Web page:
New Kids on the  Blocks

We went on a scavenger hunt around LA—from Hollywood to Downtown to West Adams to Virgil Village—and found that the newest Angeleno art spaces are all operating in a variety of ways. Some are pretty straightforward looking, but with boundary-pushing visions, while others are experimental even in form—including one that doubles as a cereal bar. Most have dogs, and all are charming and certainly worthy of a leisurely visit.

Maxwell Williams

Theo Martins. Photo by Ja Tecson.

Office and Gallery  

Theo Martins sits at a table in his bare gallery space, Office and Gallery, and offers me sparkling water, tea, or cereal—options are key to the space, especially the cereal. Martins opened the 700square-foot Office and Gallery on a budding strip of Fountain Avenue in Virgil Village with a few different options, one being Cereal & such, a small cereal bar that allows people to come in and enjoy a bowl of classic sugar cereals, like Reese’s Puffs or Cinnamon Toast Crunch Churros. 

“Everyone loves cereal,” Martins says with a wide grin. Martins is an artist at heart, as well as a rapper (he released his latest album tm with producer Thelonious Martin a year ago) and clothing designer of Good Posture. When his living room became too full, he realized he needed an office. And then when he found the space, he realized it needed to be a gallery, too. Ergo, Office and Gallery—it’s strictly an office from Monday to Wednesday, and then the rest of the week it’s open to the public.  

The space opened in February with “The Second Head,” an eight-artist group exhibition featuring the likes of Armina Mussa, Joy Miessi, Chinwe Okona and Martins himself. But the following shows have been ephemeral, like the 24-hour photo exhibition he held one recent night with Akasa Community, a non-profit dedicated to teaching public schools kids in low-income communities in LA about food. 

“This is an artist-run gallery, so even after that first exhibition, I was like, ‘Okay, let’s allow things to be a little more contemporary and fluid, like an actual culture that’s living, breathing, and moving,” explains Martins. Now there’s a constant flow of things happening, because I want someone that’s coming here looking for art, and I want someone looking for a random hat that was made by a friend.”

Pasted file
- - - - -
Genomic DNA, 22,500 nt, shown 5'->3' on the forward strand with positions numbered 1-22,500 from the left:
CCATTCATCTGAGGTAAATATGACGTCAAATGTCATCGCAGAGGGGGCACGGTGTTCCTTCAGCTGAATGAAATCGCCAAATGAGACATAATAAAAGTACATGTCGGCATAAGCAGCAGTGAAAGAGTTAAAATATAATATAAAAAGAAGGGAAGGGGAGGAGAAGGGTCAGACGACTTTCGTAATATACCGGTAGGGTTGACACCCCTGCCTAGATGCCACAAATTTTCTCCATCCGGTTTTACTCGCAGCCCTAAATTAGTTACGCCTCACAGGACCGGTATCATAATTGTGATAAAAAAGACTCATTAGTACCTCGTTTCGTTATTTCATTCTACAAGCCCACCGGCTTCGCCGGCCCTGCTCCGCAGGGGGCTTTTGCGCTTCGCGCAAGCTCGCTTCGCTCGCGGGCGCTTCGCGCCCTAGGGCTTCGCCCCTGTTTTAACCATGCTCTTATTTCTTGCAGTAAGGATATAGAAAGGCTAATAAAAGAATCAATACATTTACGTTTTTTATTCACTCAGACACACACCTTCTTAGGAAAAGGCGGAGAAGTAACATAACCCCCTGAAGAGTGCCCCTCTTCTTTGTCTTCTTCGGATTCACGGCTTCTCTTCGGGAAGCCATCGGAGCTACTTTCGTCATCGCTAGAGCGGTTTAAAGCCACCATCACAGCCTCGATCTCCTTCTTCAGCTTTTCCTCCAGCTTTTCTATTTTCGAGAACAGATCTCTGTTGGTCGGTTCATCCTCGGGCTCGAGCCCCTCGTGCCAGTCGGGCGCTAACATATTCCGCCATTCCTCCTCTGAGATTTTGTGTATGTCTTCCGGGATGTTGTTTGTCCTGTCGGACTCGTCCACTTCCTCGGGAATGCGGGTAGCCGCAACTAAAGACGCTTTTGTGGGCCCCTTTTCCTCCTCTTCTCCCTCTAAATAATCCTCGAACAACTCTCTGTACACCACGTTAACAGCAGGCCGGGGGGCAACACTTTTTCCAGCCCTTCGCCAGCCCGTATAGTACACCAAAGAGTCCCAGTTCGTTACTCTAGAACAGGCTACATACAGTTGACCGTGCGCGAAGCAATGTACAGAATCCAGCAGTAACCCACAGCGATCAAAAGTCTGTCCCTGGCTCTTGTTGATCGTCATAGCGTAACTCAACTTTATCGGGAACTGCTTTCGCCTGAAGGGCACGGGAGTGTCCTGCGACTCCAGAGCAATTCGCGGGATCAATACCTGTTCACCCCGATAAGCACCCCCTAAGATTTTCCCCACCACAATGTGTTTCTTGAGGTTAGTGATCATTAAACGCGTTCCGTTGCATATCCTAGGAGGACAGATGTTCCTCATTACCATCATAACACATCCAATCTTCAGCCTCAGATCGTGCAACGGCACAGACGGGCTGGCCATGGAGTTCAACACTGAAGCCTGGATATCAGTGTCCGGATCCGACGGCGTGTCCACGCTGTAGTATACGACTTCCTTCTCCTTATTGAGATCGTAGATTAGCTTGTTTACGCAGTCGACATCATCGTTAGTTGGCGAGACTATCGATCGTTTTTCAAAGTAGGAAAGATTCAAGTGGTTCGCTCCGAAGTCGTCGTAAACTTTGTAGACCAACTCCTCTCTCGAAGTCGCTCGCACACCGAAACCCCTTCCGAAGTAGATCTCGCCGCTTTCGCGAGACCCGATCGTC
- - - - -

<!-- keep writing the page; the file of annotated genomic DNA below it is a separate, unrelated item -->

Martins plans for the next few months to be filled with artist talks, panels, DJ lessons, and Postureworks yoga sessions, as well as a pop-up exhibition for ceramic artist Danielle Yukari.  

“To constantly be in ‘beta’ is more human,” says Martins. A lot of it is about really being a community and art space that’s living and changing, where the people who come in inform what happens next.” 

Linda Yun. Photo by Daniel Terna.


In a sort of no-man’s land just below the 10 freeway headed out of Downtowna look on the map suggests it might be a micro-neighborhood called Clement Junctionis a small, unassuming space that you’d never find if you weren’t looking for it. Once inside, Linda Yun and friendly poodle Tiberius greet you warmly at LY, a cozy, 1200-square foot space dedicated to emerging artists of Yun’s generation. “There’s a New York feel to it,” she says. “It’s almost like a railroad apartment. It’s just one long shot.” 

Yun grew up in LA—her parents distribute cell phone accessories and own the space the gallery is in—but cut her teeth in New York working with Greene Naftali, before moving back to her hometown and briefly working in artist Alex Israel’s studio while setting up the space. Ly opened in February with a group show, TOTEMISTS, featuring artists like Olivia Erlanger, Andrea Longacre-White and Amy Granat, who use totems in their practice.  

The show, featuring one of Erlanger’s striking mermaid tail sculptures spilling from a Laundromat machine, had a New York vibe to it, too. Brooklyn artist Tom Forkin’s cast metal scenes inspired by frontier structures—set up in the gallery on the day I interview Yunmay be Western-style, but there’s something gritty and metallic and New York-y about them. There’s a sense that Yun is drawing a connection between her former home and her current one.